Notes and Editorial Reviews
Who doesn't love a lullaby? As a tribute "to all mothers and children", singer Montserrat Figueras offers this unusual program of 18 such songs from diverse sources and anonymous composers--Portuguese, English, Greek, Catalan, Hebrew, Sephardic, and North African--as well as pieces written by the likes of Byrd, Mussorgsky, Reger, Falla, Milhaud, and Pärt (two lullabies composed for this recording). Accompaniments show the stylish hand and always-tasteful imaginings of Jordi Savall and the instrumentalists of Hesperion XXI--viols, guitar, flutes, psaltery, harp--and, in three tracks, the piano of Paul Badura-Skoda. Although the liner notes prime us to expect very simple, repetitive tunes, Figueras transforms these ostensibly sleep-inducing songs into high, mind-and-ear-engaging art, embellishing, shaping, and imbuing them with deeply felt expression, sometimes wistful and at others fervent, but always delivered as if in intimate, personal touch with her listener(s).
And as diverse as the melodies (and languages) are, so does this repertoire give Figueras a chance to show her own considerable versatility, from the plaintive, chant-like José embala o menino (Portugal) to the extended, highly ornamented 16th century Sephardic ballad Nani, nani. Pärt's Berceuse de Noël (2002) is a gentle, sweetly rocking little song, ideally accompanied by viols, harp, psaltery, and santur; his Estonian cradle song, Kuus, kuus kallike, is as basic as it gets--an extremely simple, repetitive tune with a text of only three "words". For this last song--and for the Catalan lullaby Mareta, mareta no'm faces plorar--Figueras is joined by her daughter Arianna, an appropriate and beautiful match of voices. Mussorgsky's "With the doll" from his The Nursery and Milhaud's "Dors, dors" from his Hebrew songs--both accompanied by Badura-Skoda--are wonderful, rarely heard gems.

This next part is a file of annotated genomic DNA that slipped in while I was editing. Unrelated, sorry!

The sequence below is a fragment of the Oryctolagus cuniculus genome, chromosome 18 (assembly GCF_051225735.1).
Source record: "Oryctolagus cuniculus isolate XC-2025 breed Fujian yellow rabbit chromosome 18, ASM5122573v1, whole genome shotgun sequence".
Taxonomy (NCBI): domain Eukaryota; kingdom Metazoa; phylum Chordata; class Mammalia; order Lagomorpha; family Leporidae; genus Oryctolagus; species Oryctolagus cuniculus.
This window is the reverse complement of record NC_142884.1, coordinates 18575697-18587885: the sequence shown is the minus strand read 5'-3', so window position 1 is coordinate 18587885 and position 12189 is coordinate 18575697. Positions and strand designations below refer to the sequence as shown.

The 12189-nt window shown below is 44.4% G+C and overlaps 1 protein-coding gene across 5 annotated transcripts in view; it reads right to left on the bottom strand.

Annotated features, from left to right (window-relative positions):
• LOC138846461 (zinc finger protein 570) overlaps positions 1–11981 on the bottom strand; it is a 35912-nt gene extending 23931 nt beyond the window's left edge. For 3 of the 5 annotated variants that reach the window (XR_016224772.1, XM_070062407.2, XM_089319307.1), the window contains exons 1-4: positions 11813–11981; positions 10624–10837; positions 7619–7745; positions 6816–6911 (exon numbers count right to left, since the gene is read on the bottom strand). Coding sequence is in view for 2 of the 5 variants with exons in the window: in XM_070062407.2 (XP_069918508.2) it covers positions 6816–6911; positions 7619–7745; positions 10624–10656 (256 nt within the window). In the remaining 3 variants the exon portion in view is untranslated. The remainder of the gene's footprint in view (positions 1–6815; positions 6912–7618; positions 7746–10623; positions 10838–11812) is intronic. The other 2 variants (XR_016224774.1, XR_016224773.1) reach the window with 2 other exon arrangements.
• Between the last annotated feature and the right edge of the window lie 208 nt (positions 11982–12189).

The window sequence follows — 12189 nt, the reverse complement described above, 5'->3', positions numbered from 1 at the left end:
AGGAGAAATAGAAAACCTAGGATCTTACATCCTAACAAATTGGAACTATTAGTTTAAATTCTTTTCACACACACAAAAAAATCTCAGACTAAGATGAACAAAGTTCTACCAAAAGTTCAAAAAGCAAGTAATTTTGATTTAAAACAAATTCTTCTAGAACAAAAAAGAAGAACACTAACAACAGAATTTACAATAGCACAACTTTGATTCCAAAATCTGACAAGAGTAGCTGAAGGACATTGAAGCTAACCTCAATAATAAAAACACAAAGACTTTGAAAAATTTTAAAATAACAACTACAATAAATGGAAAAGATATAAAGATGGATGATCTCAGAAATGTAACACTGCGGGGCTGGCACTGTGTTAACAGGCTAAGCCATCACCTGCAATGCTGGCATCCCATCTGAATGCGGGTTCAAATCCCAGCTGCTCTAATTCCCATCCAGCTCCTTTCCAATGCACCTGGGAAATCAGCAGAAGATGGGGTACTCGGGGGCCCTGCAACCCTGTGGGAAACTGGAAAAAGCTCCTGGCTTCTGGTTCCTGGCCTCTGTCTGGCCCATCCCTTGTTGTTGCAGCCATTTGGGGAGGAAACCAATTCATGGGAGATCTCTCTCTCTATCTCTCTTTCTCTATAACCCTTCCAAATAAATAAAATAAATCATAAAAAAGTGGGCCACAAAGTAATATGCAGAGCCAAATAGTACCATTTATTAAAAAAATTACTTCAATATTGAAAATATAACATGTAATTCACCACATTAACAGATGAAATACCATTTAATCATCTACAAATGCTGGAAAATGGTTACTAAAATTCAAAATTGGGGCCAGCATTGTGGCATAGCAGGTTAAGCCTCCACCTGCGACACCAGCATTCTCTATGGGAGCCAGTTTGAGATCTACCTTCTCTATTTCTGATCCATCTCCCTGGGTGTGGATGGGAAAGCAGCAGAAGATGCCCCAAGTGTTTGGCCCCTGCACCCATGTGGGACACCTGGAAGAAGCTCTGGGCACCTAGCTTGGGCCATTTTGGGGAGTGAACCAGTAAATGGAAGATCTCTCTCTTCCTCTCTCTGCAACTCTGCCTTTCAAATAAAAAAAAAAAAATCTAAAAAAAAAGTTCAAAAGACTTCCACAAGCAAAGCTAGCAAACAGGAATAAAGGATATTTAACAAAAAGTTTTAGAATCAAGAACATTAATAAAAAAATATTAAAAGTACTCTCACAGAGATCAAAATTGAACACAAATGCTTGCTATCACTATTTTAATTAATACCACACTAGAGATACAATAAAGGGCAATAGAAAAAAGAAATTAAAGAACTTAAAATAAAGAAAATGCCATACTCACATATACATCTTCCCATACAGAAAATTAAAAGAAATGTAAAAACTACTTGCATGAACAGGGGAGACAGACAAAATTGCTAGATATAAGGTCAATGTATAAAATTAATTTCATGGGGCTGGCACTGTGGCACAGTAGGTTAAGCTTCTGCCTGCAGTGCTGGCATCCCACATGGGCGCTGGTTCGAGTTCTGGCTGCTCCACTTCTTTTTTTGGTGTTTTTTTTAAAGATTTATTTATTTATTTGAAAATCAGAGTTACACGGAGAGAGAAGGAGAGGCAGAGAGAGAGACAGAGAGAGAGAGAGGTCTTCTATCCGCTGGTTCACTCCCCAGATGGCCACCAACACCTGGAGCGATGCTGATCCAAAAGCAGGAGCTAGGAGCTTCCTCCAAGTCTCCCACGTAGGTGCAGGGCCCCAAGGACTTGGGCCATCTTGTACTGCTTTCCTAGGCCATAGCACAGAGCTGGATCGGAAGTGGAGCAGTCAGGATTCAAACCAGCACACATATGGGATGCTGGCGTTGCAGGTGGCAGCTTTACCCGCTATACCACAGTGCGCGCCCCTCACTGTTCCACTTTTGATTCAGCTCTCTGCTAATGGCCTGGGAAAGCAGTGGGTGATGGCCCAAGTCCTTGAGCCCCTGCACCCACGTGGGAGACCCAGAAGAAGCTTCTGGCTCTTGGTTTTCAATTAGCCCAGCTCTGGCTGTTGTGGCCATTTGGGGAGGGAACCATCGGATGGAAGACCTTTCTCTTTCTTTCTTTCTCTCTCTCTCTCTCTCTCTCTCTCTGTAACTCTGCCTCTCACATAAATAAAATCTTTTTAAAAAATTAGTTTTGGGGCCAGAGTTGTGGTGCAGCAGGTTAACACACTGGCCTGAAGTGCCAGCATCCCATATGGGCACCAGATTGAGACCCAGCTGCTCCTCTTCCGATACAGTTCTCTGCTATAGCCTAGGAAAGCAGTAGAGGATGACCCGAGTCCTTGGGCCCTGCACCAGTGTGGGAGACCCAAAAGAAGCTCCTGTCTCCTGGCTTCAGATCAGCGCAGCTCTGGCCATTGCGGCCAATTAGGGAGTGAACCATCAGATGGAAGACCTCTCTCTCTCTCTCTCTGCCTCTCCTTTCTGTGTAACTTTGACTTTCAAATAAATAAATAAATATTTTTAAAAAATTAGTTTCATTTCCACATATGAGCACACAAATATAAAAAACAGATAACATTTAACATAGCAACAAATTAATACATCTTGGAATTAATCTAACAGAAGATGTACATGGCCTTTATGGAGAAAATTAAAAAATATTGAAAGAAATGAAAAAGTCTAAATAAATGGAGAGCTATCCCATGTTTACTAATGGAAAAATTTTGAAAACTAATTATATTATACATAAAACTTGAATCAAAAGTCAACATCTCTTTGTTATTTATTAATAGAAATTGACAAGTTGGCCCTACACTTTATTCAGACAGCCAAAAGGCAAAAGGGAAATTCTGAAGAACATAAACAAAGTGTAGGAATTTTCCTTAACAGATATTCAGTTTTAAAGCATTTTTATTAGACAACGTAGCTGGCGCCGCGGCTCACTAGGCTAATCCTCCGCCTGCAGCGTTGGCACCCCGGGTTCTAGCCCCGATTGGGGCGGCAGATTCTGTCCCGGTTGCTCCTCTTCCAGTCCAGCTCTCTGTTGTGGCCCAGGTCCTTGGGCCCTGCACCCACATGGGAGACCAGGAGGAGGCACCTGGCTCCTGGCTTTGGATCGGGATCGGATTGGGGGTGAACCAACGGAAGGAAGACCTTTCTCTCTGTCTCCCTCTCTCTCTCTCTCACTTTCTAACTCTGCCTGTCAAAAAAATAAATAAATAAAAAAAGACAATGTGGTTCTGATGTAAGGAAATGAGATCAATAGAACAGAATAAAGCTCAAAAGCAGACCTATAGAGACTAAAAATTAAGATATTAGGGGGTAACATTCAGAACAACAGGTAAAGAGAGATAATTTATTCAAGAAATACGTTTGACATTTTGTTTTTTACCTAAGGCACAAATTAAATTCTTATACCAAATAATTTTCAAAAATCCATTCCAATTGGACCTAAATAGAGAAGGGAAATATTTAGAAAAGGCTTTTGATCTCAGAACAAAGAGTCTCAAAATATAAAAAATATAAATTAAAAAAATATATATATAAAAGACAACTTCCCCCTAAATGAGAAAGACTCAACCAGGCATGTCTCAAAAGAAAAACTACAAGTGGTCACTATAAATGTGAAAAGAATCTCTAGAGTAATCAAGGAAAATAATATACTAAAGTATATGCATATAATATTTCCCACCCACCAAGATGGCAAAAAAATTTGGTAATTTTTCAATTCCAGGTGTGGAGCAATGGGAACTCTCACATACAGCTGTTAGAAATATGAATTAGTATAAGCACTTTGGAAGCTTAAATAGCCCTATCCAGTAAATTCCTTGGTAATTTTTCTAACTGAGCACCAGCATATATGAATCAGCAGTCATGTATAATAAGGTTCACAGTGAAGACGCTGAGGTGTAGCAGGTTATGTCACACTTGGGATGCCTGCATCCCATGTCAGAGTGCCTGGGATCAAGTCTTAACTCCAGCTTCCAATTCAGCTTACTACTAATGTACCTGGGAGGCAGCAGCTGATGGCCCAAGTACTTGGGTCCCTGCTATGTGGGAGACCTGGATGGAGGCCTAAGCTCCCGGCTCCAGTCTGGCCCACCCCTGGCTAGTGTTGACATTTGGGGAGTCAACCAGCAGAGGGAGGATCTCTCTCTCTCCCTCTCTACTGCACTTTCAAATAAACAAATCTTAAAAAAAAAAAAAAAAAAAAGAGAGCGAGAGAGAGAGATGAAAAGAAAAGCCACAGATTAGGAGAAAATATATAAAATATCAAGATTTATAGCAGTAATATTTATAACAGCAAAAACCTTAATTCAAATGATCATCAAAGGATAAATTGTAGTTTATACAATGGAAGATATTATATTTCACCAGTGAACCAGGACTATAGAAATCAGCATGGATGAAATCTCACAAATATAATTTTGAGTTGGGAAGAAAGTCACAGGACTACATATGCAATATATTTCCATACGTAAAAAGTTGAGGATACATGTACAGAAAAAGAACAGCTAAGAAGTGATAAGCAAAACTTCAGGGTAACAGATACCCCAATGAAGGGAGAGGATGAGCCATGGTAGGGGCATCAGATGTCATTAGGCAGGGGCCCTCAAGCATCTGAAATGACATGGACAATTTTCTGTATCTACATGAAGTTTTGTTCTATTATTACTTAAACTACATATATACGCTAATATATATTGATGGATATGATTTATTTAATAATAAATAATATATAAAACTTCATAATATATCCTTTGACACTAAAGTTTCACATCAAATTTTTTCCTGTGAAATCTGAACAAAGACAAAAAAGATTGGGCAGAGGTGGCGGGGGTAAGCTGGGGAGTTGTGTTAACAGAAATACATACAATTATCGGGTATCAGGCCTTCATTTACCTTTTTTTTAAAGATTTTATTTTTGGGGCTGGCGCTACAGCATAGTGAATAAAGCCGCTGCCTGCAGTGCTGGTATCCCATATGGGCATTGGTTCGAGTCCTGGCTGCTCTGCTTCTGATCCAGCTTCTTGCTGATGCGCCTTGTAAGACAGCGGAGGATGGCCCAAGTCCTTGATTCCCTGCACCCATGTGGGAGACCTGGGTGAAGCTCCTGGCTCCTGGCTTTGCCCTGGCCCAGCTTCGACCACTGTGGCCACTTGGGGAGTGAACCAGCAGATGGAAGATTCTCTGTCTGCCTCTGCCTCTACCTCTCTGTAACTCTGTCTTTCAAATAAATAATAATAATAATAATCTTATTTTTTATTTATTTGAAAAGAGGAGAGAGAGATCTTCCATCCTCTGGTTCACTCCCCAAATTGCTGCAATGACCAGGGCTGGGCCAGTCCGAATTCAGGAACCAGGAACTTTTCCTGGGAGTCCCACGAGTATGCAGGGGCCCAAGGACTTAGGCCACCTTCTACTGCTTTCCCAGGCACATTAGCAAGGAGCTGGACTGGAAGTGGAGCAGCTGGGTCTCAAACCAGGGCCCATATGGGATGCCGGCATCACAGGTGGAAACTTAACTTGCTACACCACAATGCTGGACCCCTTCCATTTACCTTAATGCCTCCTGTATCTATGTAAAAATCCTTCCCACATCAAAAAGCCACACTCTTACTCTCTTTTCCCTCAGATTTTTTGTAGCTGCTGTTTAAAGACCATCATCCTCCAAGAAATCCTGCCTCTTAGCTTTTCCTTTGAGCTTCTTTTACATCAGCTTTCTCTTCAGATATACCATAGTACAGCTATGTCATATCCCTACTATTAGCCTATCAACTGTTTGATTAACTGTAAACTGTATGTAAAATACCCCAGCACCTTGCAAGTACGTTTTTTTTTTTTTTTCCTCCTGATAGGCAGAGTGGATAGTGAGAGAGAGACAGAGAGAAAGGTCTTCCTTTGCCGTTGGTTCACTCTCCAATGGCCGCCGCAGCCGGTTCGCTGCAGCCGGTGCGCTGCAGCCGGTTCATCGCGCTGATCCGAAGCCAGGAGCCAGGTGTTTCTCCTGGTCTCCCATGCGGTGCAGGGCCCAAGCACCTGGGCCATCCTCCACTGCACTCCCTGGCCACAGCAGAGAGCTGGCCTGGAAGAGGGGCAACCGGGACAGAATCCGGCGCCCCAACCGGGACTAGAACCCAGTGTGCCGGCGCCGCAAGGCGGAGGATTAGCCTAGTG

There are many other highlights here, and it's interesting to observe how Figueras adapts her voice and interpretive nuance to the different styles and texts. Of course, 77-plus minutes of these songs, all focused on one voice--a voice that to my ears has more edge and less warmth and softness than I'd prefer--can be a lot to take in at one sitting. But the beautiful songs and the first-rate presentation compel multiple listenings anyway, and the clear, detailed sound brings it up close but comfortably so, with natural, well-balanced instrumental timbres complementing the voices.
--David Vernier, ClassicsToday.com